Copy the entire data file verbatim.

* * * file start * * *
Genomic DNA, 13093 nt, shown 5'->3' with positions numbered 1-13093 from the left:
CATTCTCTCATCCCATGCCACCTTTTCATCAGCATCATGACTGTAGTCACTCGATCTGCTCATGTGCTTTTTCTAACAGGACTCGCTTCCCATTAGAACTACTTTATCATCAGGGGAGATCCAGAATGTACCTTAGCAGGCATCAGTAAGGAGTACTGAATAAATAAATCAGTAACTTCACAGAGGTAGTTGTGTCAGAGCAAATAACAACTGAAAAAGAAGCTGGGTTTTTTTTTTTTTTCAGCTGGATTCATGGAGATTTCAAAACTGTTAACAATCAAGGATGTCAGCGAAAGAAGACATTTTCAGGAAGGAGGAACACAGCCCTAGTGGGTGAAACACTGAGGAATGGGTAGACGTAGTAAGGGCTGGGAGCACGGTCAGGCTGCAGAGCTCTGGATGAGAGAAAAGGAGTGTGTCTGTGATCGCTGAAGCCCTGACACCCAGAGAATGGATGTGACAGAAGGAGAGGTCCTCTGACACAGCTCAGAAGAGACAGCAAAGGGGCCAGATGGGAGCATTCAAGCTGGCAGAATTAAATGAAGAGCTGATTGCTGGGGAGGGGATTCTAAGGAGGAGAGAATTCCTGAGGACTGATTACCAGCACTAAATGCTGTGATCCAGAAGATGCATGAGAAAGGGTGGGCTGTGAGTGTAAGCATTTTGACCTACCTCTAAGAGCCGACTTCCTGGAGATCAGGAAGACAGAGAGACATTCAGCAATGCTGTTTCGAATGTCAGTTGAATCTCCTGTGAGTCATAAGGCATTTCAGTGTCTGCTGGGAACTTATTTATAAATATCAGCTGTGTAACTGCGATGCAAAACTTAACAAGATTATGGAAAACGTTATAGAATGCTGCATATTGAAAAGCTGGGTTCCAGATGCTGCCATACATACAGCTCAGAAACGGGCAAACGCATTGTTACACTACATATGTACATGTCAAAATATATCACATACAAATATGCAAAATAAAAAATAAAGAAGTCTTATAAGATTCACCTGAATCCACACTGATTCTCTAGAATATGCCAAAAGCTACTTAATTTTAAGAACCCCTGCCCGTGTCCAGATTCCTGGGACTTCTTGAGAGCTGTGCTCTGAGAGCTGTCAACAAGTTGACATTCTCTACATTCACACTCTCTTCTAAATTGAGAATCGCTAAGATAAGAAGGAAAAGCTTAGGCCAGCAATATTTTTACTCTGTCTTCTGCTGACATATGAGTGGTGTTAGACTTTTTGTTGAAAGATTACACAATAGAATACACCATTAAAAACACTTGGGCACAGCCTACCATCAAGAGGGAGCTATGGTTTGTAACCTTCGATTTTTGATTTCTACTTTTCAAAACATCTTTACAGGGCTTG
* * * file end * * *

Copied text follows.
Genomic DNA, 13093 nt, shown 5'->3' with positions numbered 1-13093 from the left:
CATTCTCTCATCCCATGCCACCTTTTCATCAGCATCATGACTGTAGTCACTCGATCTGCTCATGTGCTTTTTCTAACAGGACTCGCTTCCCATTAGAACTACTTTATCATCAGGGGAGATCCAGAATGTACCTTAGCAGGCATCAGTAAGGAGTACTGAATAAATAAATCAGTAACTTCACAGAGGTAGTTGTGTCAGAGCAAATAACAACTGAAAAAGAAGCTGGGTTTTTTTTTTTTTTCAGCTGGATTCATGGAGATTTCAAAACTGTTAACAATCAAGGATGTCAGCGAAAGAAGACATTTTCAGGAAGGAGGAACACAGCCCTAGTGGGTGAAACACTGAGGAATGGGTAGACGTAGTAAGGGCTGGGAGCACGGTCAGGCTGCAGAGCTCTGGATGAGAGAAAAGGAGTGTGTCTGTGATCGCTGAAGCCCTGACACCCAGAGAATGGATGTGACAGAAGGAGAGGTCCTCTGACACAGCTCAGAAGAGACAGCAAAGGGGCCAGATGGGAGCATTCAAGCTGGCAGAATTAAATGAAGAGCTGATTGCTGGGGAGGGGATTCTAAGGAGGAGAGAATTCCTGAGGACTGATTACCAGCACTAAATGCTGTGATCCAGAAGATGCATGAGAAAGGGTGGGCTGTGAGTGTAAGCATTTTGACCTACCTCTAAGAGCCGACTTCCTGGAGATCAGGAAGACAGAGAGACATTCAGCAATGCTGTTTCGAATGTCAGTTGAATCTCCTGTGAGTCATAAGGCATTTCAGTGTCTGCTGGGAACTTATTTATAAATATCAGCTGTGTAACTGCGATGCAAAACTTAACAAGATTATGGAAAACGTTATAGAATGCTGCATATTGAAAAGCTGGGTTCCAGATGCTGCCATACATACAGCTCAGAAACGGGCAAACGCATTGTTACACTACATATGTACATGTCAAAATATATCACATACAAATATGCAAAATAAAAAATAAAGAAGTCTTATAAGATTCACCTGAATCCACACTGATTCTCTAGAATATGCCAAAAGCTACTTAATTTTAAGAACCCCTGCCCGTGTCCAGATTCCTGGGACTTCTTGAGAGCTGTGCTCTGAGAGCTGTCAACAAGTTGACATTCTCTACATTCACACTCTCTTCTAAATTGAGAATCGCTAAGATAAGAAGGAAAAGCTTAGGCCAGCAATATTTTTACTCTGTCTTCTGCTGACATATGAGTGGTGTTAGACTTTTTGTTGAAAGATTACACAATAGAATACACCATTAAAAACACTTGGGCACAGCCTACCATCAAGAGGGAGCTATGGTTTGTAACCTTCGATTTTTGATTTCTACTTTTCAAAACATCTTTACAGGGCTTG